If you could read my mind, you wouldn’t be smiling.
Samantha McAllister looks just like the rest of the popular girls in her junior class. But hidden beneath the straightened hair and expertly applied makeup is a secret that her friends would never understand: Sam has Purely-Obsessional OCD and is consumed by a stream of dark thoughts and worries that she can’t turn off.
Second-guessing every move, thought, and word makes daily life a struggle, and it doesn’t help that her lifelong friends will turn toxic at the first sign of a wrong outfit, wrong lunch, or wrong crush. Yet Sam knows she’d be truly crazy to leave the protection of the most popular girls in school. So when Sam meets Caroline, she has to keep her new friend with a refreshing sense of humor and no style a secret, right up there with Sam’s weekly visits to her psychiatrist.
Caroline introduces Sam to Poet’s Corner, a hidden room and a tight-knit group of misfits who have been ignored by the school at large. Sam is drawn to them immediately, especially a guitar-playing guy with a talent for verse, and starts to discover a whole new side of herself. Slowly, she begins to feel more “normal” than she ever has as part of the popular crowd . . . until she finds a new reason to question her sanity and all she holds dear.
I took a few days off after finishing this book to write my review. I wanted to let it settle in and see how I was feeling, and you know what? I still love it just as much as I did the moment I finished. I discovered author, Tamara Ireland Stone, through her time-travelling young adult stories, Time Between Us and Time After Time, so I wasn’t sure if I would love a straight-up contemporary as much. It’s different, but as good, in a very different way.
The book is heavy on themes. Themes of fitting in, finding one’s place, uncertainty, being different, being accepted, finding your voice, finding your words. It’s also a story about a girl and a boy. And secrets. And trust.
Samantha McAllister is part of the Crazy Eights, the most popular girls in her junior class, but she’s hiding a secret from them — she has OCD with an emphasis on obsessive rather than compulsive, making it easier to keep her issues private. In fact, no one in school knows about it. Until she meets Caroline, a nerdy girl who promises Samantha she can change her life. Samantha is a girl with two halves, her public persona as part of the Eights, and the private Summer Sam, who doesn’t try so hard to conceal who she is. Samantha wants to be Sam all the time, and not just during the summer when she’s away from the Eights. Her friendship with Caroline sparks a journey that burns through the pages, as Samantha allows Sam out of her box for longer bits of a time.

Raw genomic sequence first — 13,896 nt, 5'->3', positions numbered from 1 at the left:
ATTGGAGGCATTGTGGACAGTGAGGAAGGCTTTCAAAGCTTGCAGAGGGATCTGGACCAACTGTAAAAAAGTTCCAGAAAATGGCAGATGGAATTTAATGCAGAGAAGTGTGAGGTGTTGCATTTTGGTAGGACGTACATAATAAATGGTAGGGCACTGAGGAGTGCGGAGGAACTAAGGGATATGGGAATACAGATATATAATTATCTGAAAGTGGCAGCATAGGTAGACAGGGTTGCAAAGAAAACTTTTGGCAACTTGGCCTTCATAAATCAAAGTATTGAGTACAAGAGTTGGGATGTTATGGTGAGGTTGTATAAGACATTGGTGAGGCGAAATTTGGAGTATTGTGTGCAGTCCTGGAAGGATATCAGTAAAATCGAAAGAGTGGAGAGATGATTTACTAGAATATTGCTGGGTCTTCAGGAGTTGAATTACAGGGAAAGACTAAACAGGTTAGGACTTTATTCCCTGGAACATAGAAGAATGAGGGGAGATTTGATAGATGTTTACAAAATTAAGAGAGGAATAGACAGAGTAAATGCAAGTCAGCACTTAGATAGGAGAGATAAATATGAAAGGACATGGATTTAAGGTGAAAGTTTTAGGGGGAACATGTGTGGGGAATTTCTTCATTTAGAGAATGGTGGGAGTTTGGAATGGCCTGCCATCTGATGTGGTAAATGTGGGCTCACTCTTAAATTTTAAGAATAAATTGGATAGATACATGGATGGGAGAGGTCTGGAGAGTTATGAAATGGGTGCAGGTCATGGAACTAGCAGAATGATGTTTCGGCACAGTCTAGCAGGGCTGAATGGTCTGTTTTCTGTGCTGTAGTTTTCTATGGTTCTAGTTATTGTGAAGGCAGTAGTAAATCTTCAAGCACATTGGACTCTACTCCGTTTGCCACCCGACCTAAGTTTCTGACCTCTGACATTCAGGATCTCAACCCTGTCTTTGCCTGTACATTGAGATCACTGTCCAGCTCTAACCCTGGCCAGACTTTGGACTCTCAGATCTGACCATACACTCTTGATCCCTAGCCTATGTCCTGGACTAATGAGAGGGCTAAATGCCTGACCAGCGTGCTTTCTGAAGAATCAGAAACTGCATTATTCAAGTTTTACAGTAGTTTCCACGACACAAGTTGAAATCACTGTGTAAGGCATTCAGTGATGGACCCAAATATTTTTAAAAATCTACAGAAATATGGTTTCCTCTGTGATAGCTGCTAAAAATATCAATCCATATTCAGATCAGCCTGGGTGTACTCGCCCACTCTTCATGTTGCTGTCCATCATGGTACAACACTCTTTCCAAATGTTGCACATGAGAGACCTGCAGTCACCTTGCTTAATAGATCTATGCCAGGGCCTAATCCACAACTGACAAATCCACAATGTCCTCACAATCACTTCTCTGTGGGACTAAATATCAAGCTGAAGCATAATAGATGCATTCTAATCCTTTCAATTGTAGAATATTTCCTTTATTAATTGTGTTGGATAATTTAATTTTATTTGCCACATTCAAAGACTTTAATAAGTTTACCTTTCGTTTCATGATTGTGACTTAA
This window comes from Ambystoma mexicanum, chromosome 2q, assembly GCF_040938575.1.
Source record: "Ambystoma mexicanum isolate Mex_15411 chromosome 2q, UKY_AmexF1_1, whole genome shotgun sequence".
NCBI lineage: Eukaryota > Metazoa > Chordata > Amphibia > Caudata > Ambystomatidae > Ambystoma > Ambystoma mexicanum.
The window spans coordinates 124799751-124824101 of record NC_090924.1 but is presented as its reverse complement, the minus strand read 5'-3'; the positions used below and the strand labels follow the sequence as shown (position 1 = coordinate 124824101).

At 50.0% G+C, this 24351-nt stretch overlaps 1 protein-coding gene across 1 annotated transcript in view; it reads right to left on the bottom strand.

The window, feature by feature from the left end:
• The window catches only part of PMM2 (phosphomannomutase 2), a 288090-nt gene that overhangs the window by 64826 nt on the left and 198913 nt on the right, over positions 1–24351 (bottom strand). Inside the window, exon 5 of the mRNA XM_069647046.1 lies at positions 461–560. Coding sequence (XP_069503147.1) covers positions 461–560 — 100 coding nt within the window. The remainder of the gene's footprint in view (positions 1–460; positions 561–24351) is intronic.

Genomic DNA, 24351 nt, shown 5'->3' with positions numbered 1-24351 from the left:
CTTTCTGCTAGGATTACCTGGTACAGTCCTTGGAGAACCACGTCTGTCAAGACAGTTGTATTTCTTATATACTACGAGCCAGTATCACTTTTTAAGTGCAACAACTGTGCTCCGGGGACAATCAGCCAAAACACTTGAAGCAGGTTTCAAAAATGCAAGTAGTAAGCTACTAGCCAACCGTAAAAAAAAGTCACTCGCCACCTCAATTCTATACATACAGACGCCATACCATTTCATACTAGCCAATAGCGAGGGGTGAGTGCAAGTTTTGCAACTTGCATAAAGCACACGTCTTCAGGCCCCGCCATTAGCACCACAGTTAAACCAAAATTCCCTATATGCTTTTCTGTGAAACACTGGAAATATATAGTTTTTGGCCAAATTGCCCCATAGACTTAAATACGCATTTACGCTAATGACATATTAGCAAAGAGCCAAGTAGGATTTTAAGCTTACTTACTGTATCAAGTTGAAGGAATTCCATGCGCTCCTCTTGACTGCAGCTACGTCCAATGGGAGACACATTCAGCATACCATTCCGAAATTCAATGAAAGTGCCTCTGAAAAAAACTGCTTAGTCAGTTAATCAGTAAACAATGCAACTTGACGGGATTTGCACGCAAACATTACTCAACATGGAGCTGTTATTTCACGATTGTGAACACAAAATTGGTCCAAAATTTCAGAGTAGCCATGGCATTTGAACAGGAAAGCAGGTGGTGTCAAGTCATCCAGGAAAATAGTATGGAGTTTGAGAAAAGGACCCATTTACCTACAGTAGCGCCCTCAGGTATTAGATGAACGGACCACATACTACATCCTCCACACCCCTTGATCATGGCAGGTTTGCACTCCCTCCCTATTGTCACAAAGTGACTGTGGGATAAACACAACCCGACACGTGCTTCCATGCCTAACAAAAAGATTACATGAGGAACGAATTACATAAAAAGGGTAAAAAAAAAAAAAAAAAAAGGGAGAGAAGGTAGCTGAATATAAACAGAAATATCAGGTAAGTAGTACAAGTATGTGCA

The plot addresses so many things, but at it’s core, it’s about a girl battling OCD and her journey in finding herself. Strong subplots include a romance with the sweet, soulful AJ, her friendships with the Caroline and the other Poets, as well as her evolving relationship with the Eights. Each plot is well done, and woven seamlessly with the others. There were a few good plot twists, and one, shocking, jaw-dropping twist that I wasn’t sure about at first, but ended up loving for its brilliance.
The author has done her homework and portrays the world of mental health in a raw and realistic manner. Her creation of Poet’s Corner is detailed and vivid. I could picture the room and the kids and the tiny stage, feel the atmosphere, smell the combination of old paper and stale coffee, with a hint of teen body odor. And considering I was born without a sense of smell, that’s saying something!
Samantha is complex, troubled, and so utterly relatable, it’s impossible not to love her despite her flaws. Sam spends such an inordinate amount of time in her own head, the only other character I truly felt like I got a good sense of was Shrink Sue. It’s not that the other characters are one-dimensional, but that we see the world through Sam’s eyes and she’s just very introspective.
The pacing is good, never really dragging, the plot twists were adequately foreshadowed, and the author has an interesting voice that is both deep and youthful, fitting this story really well.
I enjoyed the ending. I thought the main plot points were wrapped up well, but in a believable way, because OCD isn’t something cured. It’s something people are taught to manage, and I think that was authentically portrayed.
Top Five Things I Loved About Every Last Word
1. The Poetry. The poems were deep and meaningful and I love how the author managed to give each poet his or her own voice in their creations.
2. Sam. She’s just so incredibly well developed, and while I have never suffered like she has, I could understand her thought spirals, and relate to how she felt out of control. I think everyone has something about themselves that feels a little beyond their ability to control at times.
3. AJ. He is sweet, thoughtful, and yet not perfect, which made him perfectly believable.
4. Shrink Sue. The way she helps Sam, maintains boundaries, and yet clearly loves her patient is heartwarming.
5. Caroline. She was exactly the friend Sam needed at the time Sam needed her.
I’m glad I gave this book a try. It surprised me in the very best of ways.
I was provided with a copy of this book by the publisher in exchange for an honest review.